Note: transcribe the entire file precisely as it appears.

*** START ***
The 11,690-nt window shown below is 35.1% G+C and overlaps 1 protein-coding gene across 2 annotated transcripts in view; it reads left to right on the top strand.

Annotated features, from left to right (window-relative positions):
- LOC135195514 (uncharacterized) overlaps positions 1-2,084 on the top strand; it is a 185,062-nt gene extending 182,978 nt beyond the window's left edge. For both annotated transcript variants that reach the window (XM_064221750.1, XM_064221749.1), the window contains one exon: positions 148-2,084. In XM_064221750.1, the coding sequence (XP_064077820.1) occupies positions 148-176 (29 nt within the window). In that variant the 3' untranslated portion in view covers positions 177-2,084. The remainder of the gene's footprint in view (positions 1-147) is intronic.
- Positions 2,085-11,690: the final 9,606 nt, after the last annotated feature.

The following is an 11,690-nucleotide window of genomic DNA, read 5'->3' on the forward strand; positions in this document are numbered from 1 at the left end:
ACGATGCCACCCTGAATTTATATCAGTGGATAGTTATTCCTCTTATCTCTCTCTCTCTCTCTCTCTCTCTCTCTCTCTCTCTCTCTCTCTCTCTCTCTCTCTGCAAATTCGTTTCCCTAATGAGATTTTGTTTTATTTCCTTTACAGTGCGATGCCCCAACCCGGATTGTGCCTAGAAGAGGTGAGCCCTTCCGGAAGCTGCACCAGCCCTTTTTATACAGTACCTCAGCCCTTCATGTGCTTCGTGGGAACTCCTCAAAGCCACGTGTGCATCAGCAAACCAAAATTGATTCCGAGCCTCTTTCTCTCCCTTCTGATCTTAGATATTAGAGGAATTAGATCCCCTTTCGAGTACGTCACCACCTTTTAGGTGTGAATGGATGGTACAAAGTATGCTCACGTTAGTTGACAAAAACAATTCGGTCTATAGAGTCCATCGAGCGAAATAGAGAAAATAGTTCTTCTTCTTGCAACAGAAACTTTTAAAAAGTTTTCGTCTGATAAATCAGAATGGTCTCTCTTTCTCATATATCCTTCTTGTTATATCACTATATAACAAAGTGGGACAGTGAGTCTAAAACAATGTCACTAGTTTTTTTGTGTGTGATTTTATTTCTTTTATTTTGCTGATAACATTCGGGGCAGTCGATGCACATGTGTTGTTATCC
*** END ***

The 11,690-nt window shown below is 35.1% G+C and overlaps 1 protein-coding gene across 2 annotated transcripts in view; it reads left to right on the top strand.

Annotated features, from left to right (window-relative positions):
- LOC135195514 (uncharacterized) overlaps positions 1-2,084 on the top strand; it is a 185,062-nt gene extending 182,978 nt beyond the window's left edge. For both annotated transcript variants that reach the window (XM_064221750.1, XM_064221749.1), the window contains one exon: positions 148-2,084. In XM_064221750.1, the coding sequence (XP_064077820.1) occupies positions 148-176 (29 nt within the window). In that variant the 3' untranslated portion in view covers positions 177-2,084. The remainder of the gene's footprint in view (positions 1-147) is intronic.
- Positions 2,085-11,690: the final 9,606 nt, after the last annotated feature.

The following is an 11,690-nucleotide window of genomic DNA, read 5'->3' on the forward strand; positions in this document are numbered from 1 at the left end:
ACGATGCCACCCTGAATTTATATCAGTGGATAGTTATTCCTCTTATCTCTCTCTCTCTCTCTCTCTCTCTCTCTCTCTCTCTCTCTCTCTCTCTCTCTCTCTGCAAATTCGTTTCCCTAATGAGATTTTGTTTTATTTCCTTTACAGTGCGATGCCCCAACCCGGATTGTGCCTAGAAGAGGTGAGCCCTTCCGGAAGCTGCACCAGCCCTTTTTATACAGTACCTCAGCCCTTCATGTGCTTCGTGGGAACTCCTCAAAGCCACGTGTGCATCAGCAAACCAAAATTGATTCCGAGCCTCTTTCTCTCCCTTCTGATCTTAGATATTAGAGGAATTAGATCCCCTTTCGAGTACGTCACCACCTTTTAGGTGTGAATGGATGGTACAAAGTATGCTCACGTTAGTTGACAAAAACAATTCGGTCTATAGAGTCCATCGAGCGAAATAGAGAAAATAGTTCTTCTTCTTGCAACAGAAACTTTTAAAAAGTTTTCGTCTGATAAATCAGAATGGTCTCTCTTTCTCATATATCCTTCTTGTTATATCACTATATAACAAAGTGGGACAGTGAGTCTAAAACAATGTCACTAGTTTTTTTGTGTGTGATTTTATTTCTTTTATTTTGCTGATAACATTCGGGGCAGTCGATGCACATGTGTTGTTATCC